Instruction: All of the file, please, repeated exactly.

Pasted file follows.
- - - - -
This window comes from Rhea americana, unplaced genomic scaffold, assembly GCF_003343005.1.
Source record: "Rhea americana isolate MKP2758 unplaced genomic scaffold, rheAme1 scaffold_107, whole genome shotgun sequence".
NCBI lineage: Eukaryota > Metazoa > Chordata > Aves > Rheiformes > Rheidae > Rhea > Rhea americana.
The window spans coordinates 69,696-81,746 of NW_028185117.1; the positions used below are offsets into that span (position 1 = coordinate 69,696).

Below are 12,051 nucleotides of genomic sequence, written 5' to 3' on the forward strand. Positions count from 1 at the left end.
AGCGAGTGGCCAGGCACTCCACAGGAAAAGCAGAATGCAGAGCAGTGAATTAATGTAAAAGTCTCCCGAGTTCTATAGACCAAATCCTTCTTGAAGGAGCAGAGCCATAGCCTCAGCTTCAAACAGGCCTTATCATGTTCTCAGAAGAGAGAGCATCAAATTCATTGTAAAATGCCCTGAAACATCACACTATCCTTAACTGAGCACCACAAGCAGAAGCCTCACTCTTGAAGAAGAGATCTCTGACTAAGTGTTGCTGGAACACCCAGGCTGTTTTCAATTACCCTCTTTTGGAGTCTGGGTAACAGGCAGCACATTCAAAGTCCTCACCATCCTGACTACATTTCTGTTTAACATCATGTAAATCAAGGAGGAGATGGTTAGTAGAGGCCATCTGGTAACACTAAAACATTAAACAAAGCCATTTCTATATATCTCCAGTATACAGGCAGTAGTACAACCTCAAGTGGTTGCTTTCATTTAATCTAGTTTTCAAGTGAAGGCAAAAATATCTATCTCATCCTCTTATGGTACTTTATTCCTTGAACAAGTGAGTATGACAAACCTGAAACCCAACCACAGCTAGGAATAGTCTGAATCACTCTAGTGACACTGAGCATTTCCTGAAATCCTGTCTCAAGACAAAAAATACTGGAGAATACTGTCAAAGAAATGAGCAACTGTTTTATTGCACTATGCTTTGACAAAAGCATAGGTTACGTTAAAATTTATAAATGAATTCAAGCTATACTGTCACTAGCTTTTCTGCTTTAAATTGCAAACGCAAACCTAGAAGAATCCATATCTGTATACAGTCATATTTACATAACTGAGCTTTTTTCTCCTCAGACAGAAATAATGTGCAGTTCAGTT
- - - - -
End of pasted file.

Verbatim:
This window comes from Rhea americana, unplaced genomic scaffold, assembly GCF_003343005.1.
Source record: "Rhea americana isolate MKP2758 unplaced genomic scaffold, rheAme1 scaffold_107, whole genome shotgun sequence".
NCBI lineage: Eukaryota > Metazoa > Chordata > Aves > Rheiformes > Rheidae > Rhea > Rhea americana.
The window spans coordinates 69,696-81,746 of NW_028185117.1; the positions used below are offsets into that span (position 1 = coordinate 69,696).

Below are 12,051 nucleotides of genomic sequence, written 5' to 3' on the forward strand. Positions count from 1 at the left end.
AGCGAGTGGCCAGGCACTCCACAGGAAAAGCAGAATGCAGAGCAGTGAATTAATGTAAAAGTCTCCCGAGTTCTATAGACCAAATCCTTCTTGAAGGAGCAGAGCCATAGCCTCAGCTTCAAACAGGCCTTATCATGTTCTCAGAAGAGAGAGCATCAAATTCATTGTAAAATGCCCTGAAACATCACACTATCCTTAACTGAGCACCACAAGCAGAAGCCTCACTCTTGAAGAAGAGATCTCTGACTAAGTGTTGCTGGAACACCCAGGCTGTTTTCAATTACCCTCTTTTGGAGTCTGGGTAACAGGCAGCACATTCAAAGTCCTCACCATCCTGACTACATTTCTGTTTAACATCATGTAAATCAAGGAGGAGATGGTTAGTAGAGGCCATCTGGTAACACTAAAACATTAAACAAAGCCATTTCTATATATCTCCAGTATACAGGCAGTAGTACAACCTCAAGTGGTTGCTTTCATTTAATCTAGTTTTCAAGTGAAGGCAAAAATATCTATCTCATCCTCTTATGGTACTTTATTCCTTGAACAAGTGAGTATGACAAACCTGAAACCCAACCACAGCTAGGAATAGTCTGAATCACTCTAGTGACACTGAGCATTTCCTGAAATCCTGTCTCAAGACAAAAAATACTGGAGAATACTGTCAAAGAAATGAGCAACTGTTTTATTGCACTATGCTTTGACAAAAGCATAGGTTACGTTAAAATTTATAAATGAATTCAAGCTATACTGTCACTAGCTTTTCTGCTTTAAATTGCAAACGCAAACCTAGAAGAATCCATATCTGTATACAGTCATATTTACATAACTGAGCTTTTTTCTCCTCAGACAGAAATAATGTGCAGTTCAGTT